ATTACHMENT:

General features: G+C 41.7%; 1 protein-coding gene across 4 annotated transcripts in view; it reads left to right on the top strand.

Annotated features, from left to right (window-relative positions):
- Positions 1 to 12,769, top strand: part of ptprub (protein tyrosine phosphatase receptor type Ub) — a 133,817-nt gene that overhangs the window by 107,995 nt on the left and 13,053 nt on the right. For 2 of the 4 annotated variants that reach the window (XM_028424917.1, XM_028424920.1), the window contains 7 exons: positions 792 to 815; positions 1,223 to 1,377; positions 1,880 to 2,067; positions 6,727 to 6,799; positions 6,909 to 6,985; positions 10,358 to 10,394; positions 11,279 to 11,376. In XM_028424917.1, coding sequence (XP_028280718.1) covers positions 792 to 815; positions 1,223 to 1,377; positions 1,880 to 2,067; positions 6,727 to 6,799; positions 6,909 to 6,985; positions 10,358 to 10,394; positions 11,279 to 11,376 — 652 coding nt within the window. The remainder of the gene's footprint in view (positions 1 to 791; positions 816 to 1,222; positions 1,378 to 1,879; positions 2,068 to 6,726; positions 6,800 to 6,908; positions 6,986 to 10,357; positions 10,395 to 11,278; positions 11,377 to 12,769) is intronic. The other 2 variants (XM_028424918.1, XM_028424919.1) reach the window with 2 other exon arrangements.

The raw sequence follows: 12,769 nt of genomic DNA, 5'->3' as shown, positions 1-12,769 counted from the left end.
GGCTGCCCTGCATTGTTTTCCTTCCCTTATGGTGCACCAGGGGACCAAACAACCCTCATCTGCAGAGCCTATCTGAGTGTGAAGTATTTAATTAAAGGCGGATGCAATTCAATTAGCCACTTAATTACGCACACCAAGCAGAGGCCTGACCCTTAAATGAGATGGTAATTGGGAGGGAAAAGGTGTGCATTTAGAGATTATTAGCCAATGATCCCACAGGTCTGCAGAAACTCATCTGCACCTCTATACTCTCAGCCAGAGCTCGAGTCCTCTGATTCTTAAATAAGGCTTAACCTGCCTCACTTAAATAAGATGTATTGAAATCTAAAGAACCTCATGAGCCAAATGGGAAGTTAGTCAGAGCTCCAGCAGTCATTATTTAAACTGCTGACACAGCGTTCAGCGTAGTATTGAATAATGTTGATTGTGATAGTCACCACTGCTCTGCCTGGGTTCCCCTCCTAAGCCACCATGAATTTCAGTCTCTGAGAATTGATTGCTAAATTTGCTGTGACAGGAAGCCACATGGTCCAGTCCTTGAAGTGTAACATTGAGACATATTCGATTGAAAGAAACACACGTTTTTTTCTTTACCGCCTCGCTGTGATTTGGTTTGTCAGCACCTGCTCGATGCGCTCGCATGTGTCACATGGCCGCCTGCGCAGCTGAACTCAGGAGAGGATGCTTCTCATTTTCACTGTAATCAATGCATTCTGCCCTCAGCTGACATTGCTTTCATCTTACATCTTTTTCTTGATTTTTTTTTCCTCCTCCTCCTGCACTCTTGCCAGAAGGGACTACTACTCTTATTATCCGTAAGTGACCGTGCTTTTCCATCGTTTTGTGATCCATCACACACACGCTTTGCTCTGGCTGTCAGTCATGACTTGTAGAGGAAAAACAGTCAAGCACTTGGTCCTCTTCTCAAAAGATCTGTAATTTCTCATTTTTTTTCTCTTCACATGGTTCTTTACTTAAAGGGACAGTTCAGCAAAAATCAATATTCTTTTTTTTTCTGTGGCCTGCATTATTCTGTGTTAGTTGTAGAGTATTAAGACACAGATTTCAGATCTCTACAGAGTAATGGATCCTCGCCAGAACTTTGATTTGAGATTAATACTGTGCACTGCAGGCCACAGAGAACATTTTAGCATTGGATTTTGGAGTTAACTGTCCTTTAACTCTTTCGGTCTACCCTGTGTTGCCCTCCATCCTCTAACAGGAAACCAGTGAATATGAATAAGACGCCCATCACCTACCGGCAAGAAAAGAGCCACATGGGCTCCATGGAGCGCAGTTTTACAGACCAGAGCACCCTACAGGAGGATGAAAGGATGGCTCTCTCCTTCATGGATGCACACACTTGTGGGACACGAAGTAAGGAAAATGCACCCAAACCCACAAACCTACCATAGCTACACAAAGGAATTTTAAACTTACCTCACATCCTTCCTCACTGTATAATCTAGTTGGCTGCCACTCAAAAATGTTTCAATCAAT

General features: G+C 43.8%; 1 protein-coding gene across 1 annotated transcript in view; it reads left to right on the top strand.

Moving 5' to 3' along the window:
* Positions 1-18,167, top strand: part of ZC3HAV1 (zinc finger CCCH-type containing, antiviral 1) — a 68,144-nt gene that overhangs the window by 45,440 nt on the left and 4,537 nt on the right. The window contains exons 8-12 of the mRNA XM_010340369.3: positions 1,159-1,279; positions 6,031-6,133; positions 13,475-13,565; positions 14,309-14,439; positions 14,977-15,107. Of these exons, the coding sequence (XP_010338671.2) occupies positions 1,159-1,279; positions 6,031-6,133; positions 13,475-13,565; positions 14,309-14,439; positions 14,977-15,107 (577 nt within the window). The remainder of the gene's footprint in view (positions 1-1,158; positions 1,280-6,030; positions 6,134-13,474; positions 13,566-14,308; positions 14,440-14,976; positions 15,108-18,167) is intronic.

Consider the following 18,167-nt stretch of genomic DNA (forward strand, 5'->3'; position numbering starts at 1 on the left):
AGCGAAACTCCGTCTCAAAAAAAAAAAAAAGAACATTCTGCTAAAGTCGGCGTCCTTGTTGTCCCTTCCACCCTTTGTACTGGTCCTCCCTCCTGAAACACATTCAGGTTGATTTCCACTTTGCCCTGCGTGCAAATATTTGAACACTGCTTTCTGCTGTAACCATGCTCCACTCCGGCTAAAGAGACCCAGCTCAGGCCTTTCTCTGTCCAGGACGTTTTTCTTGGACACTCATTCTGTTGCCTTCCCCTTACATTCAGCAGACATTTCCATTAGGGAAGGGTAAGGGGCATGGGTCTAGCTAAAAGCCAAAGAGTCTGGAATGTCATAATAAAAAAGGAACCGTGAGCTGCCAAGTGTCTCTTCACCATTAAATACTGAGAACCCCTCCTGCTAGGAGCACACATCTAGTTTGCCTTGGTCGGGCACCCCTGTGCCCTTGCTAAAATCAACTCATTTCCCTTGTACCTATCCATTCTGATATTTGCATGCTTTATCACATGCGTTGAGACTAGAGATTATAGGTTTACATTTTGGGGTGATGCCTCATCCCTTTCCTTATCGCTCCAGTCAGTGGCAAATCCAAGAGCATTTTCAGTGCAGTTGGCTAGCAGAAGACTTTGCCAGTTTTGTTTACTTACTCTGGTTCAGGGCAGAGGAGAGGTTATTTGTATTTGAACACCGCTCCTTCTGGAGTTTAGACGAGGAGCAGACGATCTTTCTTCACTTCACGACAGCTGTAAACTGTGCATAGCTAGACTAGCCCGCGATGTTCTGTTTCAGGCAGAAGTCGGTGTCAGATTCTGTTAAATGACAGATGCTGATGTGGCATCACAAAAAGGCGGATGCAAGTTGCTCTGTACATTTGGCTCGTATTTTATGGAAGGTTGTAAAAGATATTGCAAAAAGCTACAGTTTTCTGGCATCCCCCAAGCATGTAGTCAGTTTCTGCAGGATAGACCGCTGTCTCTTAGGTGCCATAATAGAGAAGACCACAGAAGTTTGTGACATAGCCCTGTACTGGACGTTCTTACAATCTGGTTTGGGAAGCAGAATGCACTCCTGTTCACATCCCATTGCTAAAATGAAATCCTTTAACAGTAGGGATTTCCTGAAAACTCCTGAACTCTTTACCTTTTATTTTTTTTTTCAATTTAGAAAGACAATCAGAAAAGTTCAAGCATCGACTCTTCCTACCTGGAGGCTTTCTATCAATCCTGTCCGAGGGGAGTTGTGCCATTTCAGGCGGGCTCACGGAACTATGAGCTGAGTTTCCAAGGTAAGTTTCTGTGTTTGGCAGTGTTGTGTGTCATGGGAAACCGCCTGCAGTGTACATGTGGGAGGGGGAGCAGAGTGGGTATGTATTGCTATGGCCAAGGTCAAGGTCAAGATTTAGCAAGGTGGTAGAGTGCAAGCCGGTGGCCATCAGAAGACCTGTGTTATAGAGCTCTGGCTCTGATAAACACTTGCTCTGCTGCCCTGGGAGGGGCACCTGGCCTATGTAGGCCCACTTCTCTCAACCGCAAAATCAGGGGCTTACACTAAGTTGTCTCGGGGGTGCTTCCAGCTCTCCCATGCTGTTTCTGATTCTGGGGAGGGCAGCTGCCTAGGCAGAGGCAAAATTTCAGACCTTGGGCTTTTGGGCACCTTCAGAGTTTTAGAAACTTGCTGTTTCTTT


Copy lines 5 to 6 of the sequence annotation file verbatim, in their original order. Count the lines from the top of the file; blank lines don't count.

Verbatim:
GGCTGCCCTGCATTGTTTTCCTTCCCTTATGGTGCACCAGGGGACCAAACAACCCTCATCTGCAGAGCCTATCTGAGTGTGAAGTATTTAATTAAAGGCGGATGCAATTCAATTAGCCACTTAATTACGCACACCAAGCAGAGGCCTGACCCTTAAATGAGATGGTAATTGGGAGGGAAAAGGTGTGCATTTAGAGATTATTAGCCAATGATCCCACAGGTCTGCAGAAACTCATCTGCACCTCTATACTCTCAGCCAGAGCTCGAGTCCTCTGATTCTTAAATAAGGCTTAACCTGCCTCACTTAAATAAGATGTATTGAAATCTAAAGAACCTCATGAGCCAAATGGGAAGTTAGTCAGAGCTCCAGCAGTCATTATTTAAACTGCTGACACAGCGTTCAGCGTAGTATTGAATAATGTTGATTGTGATAGTCACCACTGCTCTGCCTGGGTTCCCCTCCTAAGCCACCATGAATTTCAGTCTCTGAGAATTGATTGCTAAATTTGCTGTGACAGGAAGCCACATGGTCCAGTCCTTGAAGTGTAACATTGAGACATATTCGATTGAAAGAAACACACGTTTTTTTCTTTACCGCCTCGCTGTGATTTGGTTTGTCAGCACCTGCTCGATGCGCTCGCATGTGTCACATGGCCGCCTGCGCAGCTGAACTCAGGAGAGGATGCTTCTCATTTTCACTGTAATCAATGCATTCTGCCCTCAGCTGACATTGCTTTCATCTTACATCTTTTTCTTGATTTTTTTTTCCTCCTCCTCCTGCACTCTTGCCAGAAGGGACTACTACTCTTATTATCCGTAAGTGACCGTGCTTTTCCATCGTTTTGTGATCCATCACACACACGCTTTGCTCTGGCTGTCAGTCATGACTTGTAGAGGAAAAACAGTCAAGCACTTGGTCCTCTTCTCAAAAGATCTGTAATTTCTCATTTTTTTTCTCTTCACATGGTTCTTTACTTAAAGGGACAGTTCAGCAAAAATCAATATTCTTTTTTTTTCTGTGGCCTGCATTATTCTGTGTTAGTTGTAGAGTATTAAGACACAGATTTCAGATCTCTACAGAGTAATGGATCCTCGCCAGAACTTTGATTTGAGATTAATACTGTGCACTGCAGGCCACAGAGAACATTTTAGCATTGGATTTTGGAGTTAACTGTCCTTTAACTCTTTCGGTCTACCCTGTGTTGCCCTCCATCCTCTAACAGGAAACCAGTGAATATGAATAAGACGCCCATCACCTACCGGCAAGAAAAGAGCCACATGGGCTCCATGGAGCGCAGTTTTACAGACCAGAGCACCCTACAGGAGGATGAAAGGATGGCTCTCTCCTTCATGGATGCACACACTTGTGGGACACGAAGTAAGGAAAATGCACCCAAACCCACAAACCTACCATAGCTACACAAAGGAATTTTAAACTTACCTCACATCCTTCCTCACTGTATAATCTAGTTGGCTGCCACTCAAAAATGTTTCAATCAAT

General features: G+C 43.8%; 1 protein-coding gene across 1 annotated transcript in view; it reads left to right on the top strand.